In one of the earliest studies of drift, 3 blood group systems were tested on 2,875 individuals of an Italian population, coming from 74 villages of the Parma Valley, whose demography was known for almost 5 centuries thanks to the availability of parish books (68). Areas with smallest village size (in the mountains) showed the highest heterogeneity of gene frequencies among villages and the smallest within-population variance, which could be predicted very accurately by computer simulations using only N and m, thus leaving practically no evidence of natural selection on the loci analyzed. Variation among larger villages or towns showed no significant variance among populations.

The most easily visible effect of drift is decrease of heterozygosity of a population with respect to that expected under random mating, with decreasing Nm. It was observed that the average heterozygosity calculated for each of 51 aboriginal populations from the 5 continents (9) showed a linear fall of genetic diversity with the geographic distance of each population from the origin in East Africa. The fall of this linear decay was extremely regular: the correlation between average heterozygosity and geographic distance from Africa was r = −0.89, with a total of 783 microsatellites. With 650,000 Illumina SNPs the correlation was r = −0.91 (10).

It was hypothesized that this regular reduction of genetic diversity within populations, measured by average heterozygosity of all genes in each population, was the consequence of the “Out of Africa” expansion, which most likely consisted of the succession of founders of small new colonies into virgin territory near the source populations and was called the serial founder effect (9). For each of these colonizing episodes the impact of drift would have been inversely proportional to the size of the colonizing group but would be reduced by successive migration, and these founder effects must have accumulated over distance from the origin.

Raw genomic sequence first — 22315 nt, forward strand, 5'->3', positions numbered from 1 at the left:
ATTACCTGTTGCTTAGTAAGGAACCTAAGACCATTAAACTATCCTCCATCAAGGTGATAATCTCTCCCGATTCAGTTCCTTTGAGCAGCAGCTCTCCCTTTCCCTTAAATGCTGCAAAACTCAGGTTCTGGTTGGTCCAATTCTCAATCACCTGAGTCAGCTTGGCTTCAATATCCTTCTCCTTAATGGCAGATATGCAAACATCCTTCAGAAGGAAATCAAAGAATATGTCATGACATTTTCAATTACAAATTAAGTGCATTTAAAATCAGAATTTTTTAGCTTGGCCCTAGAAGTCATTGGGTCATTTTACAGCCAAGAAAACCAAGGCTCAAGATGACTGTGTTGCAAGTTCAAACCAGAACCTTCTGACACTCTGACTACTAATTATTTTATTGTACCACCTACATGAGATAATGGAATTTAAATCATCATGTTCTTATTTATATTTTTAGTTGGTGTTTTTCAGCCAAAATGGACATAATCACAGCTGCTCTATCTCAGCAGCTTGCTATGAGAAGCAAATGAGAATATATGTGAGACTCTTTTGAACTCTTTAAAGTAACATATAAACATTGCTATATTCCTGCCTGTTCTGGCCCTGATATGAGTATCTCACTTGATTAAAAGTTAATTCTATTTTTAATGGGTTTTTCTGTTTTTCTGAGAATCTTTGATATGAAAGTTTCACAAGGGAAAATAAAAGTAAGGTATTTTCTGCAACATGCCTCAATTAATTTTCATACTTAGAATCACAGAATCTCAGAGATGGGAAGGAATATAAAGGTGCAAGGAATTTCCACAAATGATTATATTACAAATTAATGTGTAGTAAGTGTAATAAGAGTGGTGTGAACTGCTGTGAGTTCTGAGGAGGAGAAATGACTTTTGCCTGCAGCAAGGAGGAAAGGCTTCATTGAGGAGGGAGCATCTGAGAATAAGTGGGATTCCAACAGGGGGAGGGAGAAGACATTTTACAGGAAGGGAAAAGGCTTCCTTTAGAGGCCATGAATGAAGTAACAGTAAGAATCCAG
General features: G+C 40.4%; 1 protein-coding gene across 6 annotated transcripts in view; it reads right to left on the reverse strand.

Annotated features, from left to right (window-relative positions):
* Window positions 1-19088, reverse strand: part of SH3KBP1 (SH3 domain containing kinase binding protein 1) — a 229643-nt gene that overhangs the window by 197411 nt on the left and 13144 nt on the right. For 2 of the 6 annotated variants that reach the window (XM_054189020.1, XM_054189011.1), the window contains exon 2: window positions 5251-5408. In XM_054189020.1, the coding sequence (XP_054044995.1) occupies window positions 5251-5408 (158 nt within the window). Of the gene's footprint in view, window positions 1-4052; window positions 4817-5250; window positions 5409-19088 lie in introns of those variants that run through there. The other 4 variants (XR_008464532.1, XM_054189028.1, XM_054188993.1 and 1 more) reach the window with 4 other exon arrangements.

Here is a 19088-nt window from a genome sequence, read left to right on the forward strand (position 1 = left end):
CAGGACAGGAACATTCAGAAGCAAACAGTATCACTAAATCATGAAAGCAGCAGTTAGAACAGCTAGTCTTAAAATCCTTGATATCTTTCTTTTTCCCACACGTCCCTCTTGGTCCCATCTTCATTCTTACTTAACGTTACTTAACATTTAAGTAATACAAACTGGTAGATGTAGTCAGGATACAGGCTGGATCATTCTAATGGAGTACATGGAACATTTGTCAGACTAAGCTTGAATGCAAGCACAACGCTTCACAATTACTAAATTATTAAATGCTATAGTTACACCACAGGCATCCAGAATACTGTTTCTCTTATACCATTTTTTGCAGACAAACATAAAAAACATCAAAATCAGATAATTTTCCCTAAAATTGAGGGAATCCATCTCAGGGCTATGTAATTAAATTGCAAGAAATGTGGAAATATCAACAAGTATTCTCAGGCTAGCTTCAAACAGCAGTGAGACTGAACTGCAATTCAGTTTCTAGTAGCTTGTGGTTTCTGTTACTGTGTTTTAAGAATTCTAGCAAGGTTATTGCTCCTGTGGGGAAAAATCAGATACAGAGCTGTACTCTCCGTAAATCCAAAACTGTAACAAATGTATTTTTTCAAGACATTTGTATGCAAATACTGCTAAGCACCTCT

Simulations (10, 11) involving repetitions of this founder effect at each of the hundreds or thousands of colonizing steps that occurred in the expansion of modern humans from East Africa to the most distant place (Chile), using anthropologically credible demography, showed that the magnitude of the observed slope of the decay of genetic diversity was reasonable.

Further evidence of the greater relative importance of drift vs. natural selection became available when the difference in average gene frequency of all pairs of the same populations used in refs. 10 and 11, calculated by the standard measure Fst, showed a very high linear correlation with the geographic distance between the members of each population pair. The correlations were r = 0.87 and r = 0.90. This leaves very little room for the effect of natural selection, which was estimated to be on the order of 20% (10) and should be smaller considering that this estimate should be decreased by considering errors due to smallness of the samples and other error sources.

This research is dedicated to using the genetic variation of the Y chromosome, from published data [supporting information (SI) Table S1] on 45,864 individuals from 937 global populations, for bringing more light to these and related problems.

Results and Discussion

Haplogroups: Their Phylogenesis and Geographic Distributions.

The original nomenclature system of Y chromosome genotypes standardized in 2002 defined 18 haplogroups, labeled A through R (12). There are now 20 main haplogroups, designated A through T (13). Their basic phylogenetic relationships are shown in Fig. 1. Two deep branches, unifying haplogroups IJK and MNOPS, are shown. The geographic distributions of frequencies of each haplogroup were calculated on the basis of published data (listed in Table S1) and are shown in Fig. 2 for the 15 numerically and geographically most important haplogroups. The K, M, and S haplogroup distributions are not shown because they occupy rather unique space, mostly in Oceania. The F* and P* haplogroups are paraphyletic and often rare, except for F* in India, which codistributes with H, and are also omitted.

Fig. 1.
Current phylogenetic relationships of the 20 major haplogroups of the global Y chromosome gene tree. Star denotes the new topology formed by the M522 and M523 SNPs that now join the previously independent IJ-M429 and KT-M9 haplogroups. Diamond indicates ...